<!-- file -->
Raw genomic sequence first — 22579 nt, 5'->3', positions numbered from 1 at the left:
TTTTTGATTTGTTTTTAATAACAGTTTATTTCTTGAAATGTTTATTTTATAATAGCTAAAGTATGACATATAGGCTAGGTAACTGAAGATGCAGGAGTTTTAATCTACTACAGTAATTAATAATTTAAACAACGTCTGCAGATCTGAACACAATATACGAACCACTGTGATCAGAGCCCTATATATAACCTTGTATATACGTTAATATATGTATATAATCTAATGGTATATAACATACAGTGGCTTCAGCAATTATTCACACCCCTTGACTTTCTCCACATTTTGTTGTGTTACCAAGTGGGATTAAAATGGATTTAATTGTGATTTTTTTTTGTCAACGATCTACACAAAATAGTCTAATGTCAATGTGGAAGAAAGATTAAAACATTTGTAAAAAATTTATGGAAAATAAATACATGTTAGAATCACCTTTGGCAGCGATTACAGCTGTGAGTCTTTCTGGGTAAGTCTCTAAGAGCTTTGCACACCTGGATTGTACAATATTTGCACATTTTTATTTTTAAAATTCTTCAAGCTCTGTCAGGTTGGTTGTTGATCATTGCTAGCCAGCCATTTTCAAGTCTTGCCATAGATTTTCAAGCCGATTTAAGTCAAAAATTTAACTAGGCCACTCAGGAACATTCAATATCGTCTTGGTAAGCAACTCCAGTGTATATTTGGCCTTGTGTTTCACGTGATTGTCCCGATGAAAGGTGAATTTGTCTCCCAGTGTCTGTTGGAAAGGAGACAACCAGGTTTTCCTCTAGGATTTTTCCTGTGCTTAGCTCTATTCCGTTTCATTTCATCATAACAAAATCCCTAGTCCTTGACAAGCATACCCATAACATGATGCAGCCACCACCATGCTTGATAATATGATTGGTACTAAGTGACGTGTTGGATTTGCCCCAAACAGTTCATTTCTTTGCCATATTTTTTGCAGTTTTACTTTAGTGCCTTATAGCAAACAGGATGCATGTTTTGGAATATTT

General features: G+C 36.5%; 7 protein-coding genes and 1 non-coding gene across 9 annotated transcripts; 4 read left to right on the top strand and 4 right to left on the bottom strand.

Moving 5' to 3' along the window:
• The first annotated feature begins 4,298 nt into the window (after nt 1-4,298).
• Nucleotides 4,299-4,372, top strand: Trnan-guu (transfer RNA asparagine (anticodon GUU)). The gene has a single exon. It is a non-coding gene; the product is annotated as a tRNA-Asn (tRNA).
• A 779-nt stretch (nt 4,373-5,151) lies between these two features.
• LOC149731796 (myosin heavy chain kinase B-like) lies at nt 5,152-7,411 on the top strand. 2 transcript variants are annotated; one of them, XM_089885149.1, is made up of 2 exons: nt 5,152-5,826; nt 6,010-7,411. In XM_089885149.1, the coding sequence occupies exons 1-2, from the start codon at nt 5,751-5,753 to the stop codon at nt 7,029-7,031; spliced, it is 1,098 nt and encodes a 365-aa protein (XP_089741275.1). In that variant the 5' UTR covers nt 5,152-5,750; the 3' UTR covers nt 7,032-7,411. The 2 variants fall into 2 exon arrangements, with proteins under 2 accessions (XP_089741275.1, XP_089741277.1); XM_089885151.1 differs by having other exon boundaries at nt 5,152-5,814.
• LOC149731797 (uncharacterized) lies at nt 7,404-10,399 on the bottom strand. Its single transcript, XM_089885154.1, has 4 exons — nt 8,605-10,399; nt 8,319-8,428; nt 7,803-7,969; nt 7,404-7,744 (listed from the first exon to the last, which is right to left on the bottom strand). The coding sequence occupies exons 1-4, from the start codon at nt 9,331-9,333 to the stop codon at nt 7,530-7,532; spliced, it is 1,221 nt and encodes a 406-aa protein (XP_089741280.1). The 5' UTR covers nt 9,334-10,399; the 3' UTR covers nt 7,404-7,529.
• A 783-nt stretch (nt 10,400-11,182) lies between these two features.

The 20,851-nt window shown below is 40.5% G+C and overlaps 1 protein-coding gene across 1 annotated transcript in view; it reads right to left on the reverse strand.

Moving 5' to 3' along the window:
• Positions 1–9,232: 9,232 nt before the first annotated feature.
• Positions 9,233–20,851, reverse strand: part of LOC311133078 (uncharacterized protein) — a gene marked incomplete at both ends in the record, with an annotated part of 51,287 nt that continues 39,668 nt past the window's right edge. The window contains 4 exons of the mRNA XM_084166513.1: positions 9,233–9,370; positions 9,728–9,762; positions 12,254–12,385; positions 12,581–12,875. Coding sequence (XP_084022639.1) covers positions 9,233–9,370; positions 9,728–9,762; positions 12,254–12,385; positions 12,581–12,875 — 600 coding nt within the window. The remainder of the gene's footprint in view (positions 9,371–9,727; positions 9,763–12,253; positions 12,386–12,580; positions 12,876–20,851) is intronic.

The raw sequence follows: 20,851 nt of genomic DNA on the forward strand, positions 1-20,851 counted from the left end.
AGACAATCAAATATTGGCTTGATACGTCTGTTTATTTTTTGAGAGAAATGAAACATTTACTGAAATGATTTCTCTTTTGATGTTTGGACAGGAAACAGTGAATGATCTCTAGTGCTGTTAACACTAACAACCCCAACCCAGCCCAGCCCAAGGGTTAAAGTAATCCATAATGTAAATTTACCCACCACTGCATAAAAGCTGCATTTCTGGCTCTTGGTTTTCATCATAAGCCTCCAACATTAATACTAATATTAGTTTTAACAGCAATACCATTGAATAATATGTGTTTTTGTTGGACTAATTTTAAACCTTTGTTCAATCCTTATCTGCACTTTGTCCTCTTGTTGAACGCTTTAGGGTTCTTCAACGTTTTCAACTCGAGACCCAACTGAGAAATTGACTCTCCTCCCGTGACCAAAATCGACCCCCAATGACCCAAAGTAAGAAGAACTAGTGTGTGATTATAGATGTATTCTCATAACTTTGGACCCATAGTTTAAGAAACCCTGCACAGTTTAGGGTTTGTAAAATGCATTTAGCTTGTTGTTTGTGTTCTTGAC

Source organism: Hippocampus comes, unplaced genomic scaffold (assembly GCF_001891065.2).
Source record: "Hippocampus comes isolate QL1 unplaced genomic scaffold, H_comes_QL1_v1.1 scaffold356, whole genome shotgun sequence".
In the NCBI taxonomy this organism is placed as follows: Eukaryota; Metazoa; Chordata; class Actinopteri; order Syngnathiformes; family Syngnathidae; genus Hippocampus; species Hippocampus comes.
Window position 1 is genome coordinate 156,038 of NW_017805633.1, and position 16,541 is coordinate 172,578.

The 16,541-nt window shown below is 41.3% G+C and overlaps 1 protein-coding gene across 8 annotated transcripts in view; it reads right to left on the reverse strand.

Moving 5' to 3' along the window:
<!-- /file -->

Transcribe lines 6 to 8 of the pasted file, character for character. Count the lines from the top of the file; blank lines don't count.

• Nucleotides 4,299-4,372, top strand: Trnan-guu (transfer RNA asparagine (anticodon GUU)). The gene has a single exon. It is a non-coding gene; the product is annotated as a tRNA-Asn (tRNA).
• A 779-nt stretch (nt 4,373-5,151) lies between these two features.
• LOC149731796 (myosin heavy chain kinase B-like) lies at nt 5,152-7,411 on the top strand. 2 transcript variants are annotated; one of them, XM_089885149.1, is made up of 2 exons: nt 5,152-5,826; nt 6,010-7,411. In XM_089885149.1, the coding sequence occupies exons 1-2, from the start codon at nt 5,751-5,753 to the stop codon at nt 7,029-7,031; spliced, it is 1,098 nt and encodes a 365-aa protein (XP_089741275.1). In that variant the 5' UTR covers nt 5,152-5,750; the 3' UTR covers nt 7,032-7,411. The 2 variants fall into 2 exon arrangements, with proteins under 2 accessions (XP_089741275.1, XP_089741277.1); XM_089885151.1 differs by having other exon boundaries at nt 5,152-5,814.